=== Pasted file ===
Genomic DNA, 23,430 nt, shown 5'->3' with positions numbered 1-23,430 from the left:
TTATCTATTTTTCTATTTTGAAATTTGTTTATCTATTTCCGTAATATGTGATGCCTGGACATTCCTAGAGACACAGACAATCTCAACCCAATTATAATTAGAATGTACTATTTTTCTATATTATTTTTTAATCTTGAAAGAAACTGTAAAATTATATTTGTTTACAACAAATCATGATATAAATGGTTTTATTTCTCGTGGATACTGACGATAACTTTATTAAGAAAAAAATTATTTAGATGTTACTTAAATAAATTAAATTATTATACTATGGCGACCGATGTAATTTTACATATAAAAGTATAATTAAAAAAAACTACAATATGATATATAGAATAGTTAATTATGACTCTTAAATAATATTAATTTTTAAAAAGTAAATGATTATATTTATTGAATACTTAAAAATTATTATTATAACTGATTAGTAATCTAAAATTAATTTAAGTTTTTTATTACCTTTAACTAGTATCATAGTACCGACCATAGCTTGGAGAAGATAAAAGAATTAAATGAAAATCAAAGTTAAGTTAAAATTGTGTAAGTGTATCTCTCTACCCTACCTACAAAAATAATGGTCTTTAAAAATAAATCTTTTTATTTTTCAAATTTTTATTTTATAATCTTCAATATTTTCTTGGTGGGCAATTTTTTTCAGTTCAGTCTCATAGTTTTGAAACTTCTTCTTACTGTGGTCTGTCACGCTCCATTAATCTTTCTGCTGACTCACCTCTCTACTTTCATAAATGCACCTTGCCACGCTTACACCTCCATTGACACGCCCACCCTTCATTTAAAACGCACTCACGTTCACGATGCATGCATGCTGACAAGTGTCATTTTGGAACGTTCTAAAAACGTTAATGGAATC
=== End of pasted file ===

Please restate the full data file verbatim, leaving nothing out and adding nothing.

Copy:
Genomic DNA, 23,430 nt, shown 5'->3' with positions numbered 1-23,430 from the left:
TTATCTATTTTTCTATTTTGAAATTTGTTTATCTATTTCCGTAATATGTGATGCCTGGACATTCCTAGAGACACAGACAATCTCAACCCAATTATAATTAGAATGTACTATTTTTCTATATTATTTTTTAATCTTGAAAGAAACTGTAAAATTATATTTGTTTACAACAAATCATGATATAAATGGTTTTATTTCTCGTGGATACTGACGATAACTTTATTAAGAAAAAAATTATTTAGATGTTACTTAAATAAATTAAATTATTATACTATGGCGACCGATGTAATTTTACATATAAAAGTATAATTAAAAAAAACTACAATATGATATATAGAATAGTTAATTATGACTCTTAAATAATATTAATTTTTAAAAAGTAAATGATTATATTTATTGAATACTTAAAAATTATTATTATAACTGATTAGTAATCTAAAATTAATTTAAGTTTTTTATTACCTTTAACTAGTATCATAGTACCGACCATAGCTTGGAGAAGATAAAAGAATTAAATGAAAATCAAAGTTAAGTTAAAATTGTGTAAGTGTATCTCTCTACCCTACCTACAAAAATAATGGTCTTTAAAAATAAATCTTTTTATTTTTCAAATTTTTATTTTATAATCTTCAATATTTTCTTGGTGGGCAATTTTTTTCAGTTCAGTCTCATAGTTTTGAAACTTCTTCTTACTGTGGTCTGTCACGCTCCATTAATCTTTCTGCTGACTCACCTCTCTACTTTCATAAATGCACCTTGCCACGCTTACACCTCCATTGACACGCCCACCCTTCATTTAAAACGCACTCACGTTCACGATGCATGCATGCTGACAAGTGTCATTTTGGAACGTTCTAAAAACGTTAATGGAATC